My time in Laos PDR (which the locals will tell you stands for Please Don’t Rush) can be divided into three distinct categories: relaxing, travelling, or Vang Vieng. I’ll got into detail for each of these below, but need to give you fair warning on the pictures you’ll find at the end of the post. Though I spent a full two weeks in Laos, I only have three pictures from Don Det, three from the day I left Vang Viang, and another handful from one of the days spent in Luang Prabang. Foreseeing a week of water filled activities in Vang Vieng, I had purchased a cheap waterproof camera in Vientiane with hopes a dreams of capturing some epic pictures while tubing the Mekong. Sadly, at the end of day three on the river my camera met it’s watery demise and floated down to join legions of other lost electronics, clothing, and sunglasses. It will therefore be necessary for you to use your imagination when reading the Vang Vieng section of this post, as there will be no photos to assist you with picturing this particularly entertaining town.
I began my Laos travels with a quick stop in Don Det, one of the famous 4000 islands. This teeny island isn’t home to much other than guesthouses, restaurants, and bugs. You are able to kayak around the surrounding islands, but I cheaped out and decided to spend my time doing as the locals do, which in Laos means a whole lot of nothing. Fitting with the country’s motto, I spent my only full day in Don Det reading, eating, and generally lazing about. It was lovely, and also completely socially acceptable. On my bus into Laos I met a cool Brit named Robb (Game of Thrones taught me Robb is spelled with two d’s), and after a day of nothing we decided to take the next bus up to Vientiane. Despite being the capital of Laos, here isn’t a whole lot to do in this city. Ate some great Indian food, read some more, and met up with Derek to watch 21 Jump Street (hilarious). Pretty chill time, save for an uneasy sleep following a rat running by me while I brushed my teeth. Thankfully my skin and bag were free of any rat teeth marks in the morning, so no harm, no foul.
Next up in Laos was the infamous Vang Vieng, but I’m going to leave that for the end of the post, and instead move along to Luang Prabang. This beautiful city is filled with French architecture, surrounded by mountains, and is the perfect respite after the madness of VV. As mentioned, I managed to meet up with Derek (and his friend Arne) in Vientiane, and they joined Robb and myself all the way up to Luang Prabang. The four of us met up with two awesome Canadian girls (more people from Nanaimo!) and the six of us had a grand ol time exploring the nearby waterfalls (which were stunningly beautiful) and relaxing a little bit more. There is an awesome little cafe in Luang Prabang called JoMa, and while it is a little expensive, the food is totally worth the extra buck or two.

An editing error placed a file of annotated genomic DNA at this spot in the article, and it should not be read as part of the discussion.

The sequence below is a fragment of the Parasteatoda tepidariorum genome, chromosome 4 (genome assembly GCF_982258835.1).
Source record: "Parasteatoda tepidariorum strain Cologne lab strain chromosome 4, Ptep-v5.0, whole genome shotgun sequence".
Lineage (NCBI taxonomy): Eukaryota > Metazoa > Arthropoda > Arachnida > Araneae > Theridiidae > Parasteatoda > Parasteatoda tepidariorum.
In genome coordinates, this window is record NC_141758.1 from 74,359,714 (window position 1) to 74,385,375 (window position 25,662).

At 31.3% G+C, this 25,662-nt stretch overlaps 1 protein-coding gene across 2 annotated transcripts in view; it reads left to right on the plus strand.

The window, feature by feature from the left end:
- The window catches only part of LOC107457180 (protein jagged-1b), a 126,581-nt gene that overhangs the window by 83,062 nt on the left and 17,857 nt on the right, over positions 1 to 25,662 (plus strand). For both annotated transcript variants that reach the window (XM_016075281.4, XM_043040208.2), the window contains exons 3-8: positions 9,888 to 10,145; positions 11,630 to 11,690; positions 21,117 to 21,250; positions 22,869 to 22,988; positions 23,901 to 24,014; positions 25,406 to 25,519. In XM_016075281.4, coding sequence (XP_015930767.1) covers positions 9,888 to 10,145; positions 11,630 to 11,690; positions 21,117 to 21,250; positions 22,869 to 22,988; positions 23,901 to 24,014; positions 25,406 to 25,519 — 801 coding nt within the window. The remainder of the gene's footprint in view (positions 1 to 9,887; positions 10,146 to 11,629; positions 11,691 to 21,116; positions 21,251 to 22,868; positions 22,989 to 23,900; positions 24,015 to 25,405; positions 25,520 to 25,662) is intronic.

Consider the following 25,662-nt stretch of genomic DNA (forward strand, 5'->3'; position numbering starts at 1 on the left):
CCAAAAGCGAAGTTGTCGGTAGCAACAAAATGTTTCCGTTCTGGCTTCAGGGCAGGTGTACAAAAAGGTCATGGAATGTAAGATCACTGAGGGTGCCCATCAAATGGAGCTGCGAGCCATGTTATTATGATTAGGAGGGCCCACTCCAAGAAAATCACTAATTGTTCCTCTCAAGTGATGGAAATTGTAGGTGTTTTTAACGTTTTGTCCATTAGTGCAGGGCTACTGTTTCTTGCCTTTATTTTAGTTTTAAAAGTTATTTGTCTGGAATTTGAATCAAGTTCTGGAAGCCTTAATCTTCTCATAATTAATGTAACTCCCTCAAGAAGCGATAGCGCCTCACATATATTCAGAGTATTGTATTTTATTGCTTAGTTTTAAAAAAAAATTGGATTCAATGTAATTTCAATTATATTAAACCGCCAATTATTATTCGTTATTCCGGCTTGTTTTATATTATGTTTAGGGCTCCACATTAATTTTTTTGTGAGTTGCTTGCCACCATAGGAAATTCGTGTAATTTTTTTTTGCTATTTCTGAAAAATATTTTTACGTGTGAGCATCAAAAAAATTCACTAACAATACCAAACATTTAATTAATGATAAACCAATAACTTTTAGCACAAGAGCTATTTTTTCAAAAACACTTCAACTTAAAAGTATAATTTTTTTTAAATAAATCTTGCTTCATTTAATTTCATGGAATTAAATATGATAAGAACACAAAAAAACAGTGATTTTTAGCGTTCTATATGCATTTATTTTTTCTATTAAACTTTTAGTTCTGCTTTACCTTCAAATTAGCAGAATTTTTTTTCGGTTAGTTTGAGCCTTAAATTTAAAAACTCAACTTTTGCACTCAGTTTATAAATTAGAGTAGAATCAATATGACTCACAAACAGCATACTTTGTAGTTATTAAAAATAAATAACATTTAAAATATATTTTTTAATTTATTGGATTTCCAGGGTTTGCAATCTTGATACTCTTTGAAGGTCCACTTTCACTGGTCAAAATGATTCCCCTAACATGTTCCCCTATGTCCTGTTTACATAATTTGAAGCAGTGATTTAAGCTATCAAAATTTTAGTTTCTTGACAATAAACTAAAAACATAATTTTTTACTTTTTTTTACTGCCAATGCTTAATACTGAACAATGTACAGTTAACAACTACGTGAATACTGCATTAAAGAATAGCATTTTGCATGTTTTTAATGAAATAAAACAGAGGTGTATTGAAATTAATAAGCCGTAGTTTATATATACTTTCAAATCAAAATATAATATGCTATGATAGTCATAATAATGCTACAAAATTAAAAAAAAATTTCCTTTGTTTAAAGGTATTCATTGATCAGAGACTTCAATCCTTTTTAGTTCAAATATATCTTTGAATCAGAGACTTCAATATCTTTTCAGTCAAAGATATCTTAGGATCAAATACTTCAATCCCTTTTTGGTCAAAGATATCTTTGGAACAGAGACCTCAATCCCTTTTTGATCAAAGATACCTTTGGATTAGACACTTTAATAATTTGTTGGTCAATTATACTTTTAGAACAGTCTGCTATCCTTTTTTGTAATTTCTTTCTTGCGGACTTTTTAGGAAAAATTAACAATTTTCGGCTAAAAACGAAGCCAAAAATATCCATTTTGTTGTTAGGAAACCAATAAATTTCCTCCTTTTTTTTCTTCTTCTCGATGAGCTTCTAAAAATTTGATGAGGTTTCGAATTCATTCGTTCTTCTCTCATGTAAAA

Now that I’ve covered the relaxing portion of Laos, a quick note on the travelling part before I move on to VV. First of all, this country is deceptively big- I spent a grand total of 48 hours bussing to four of its most prominent cities. Though I was pleasantly surprised by the quality of the buses (I had heard some horror stories), the condition of the roads left much to be desired. In fact, I’m being quite generous even calling them roads. They were more like destroyed dirt paths, with dips and puddles the size of small ponds, and more switchbacks than Bangkok has tuk tuks (that would be a lot). Needless to say, everybody has a travel drug of choice. I opted for straight up motion sickness pills, but lots of travellers use Valium, which is available over the counter in most SE Asian countries (seriously). One bonus of taking so many buses was I got to enjoy the stunning scenery for hours on end- Laos is hands down the most beautiful country I’ve ever visited. Everywhere you look, you’re surrounded by mountains and jungle; some of the best views were at rest stops halfway through a mountain pass. Almost made up for the general uncomfortableness of the ride.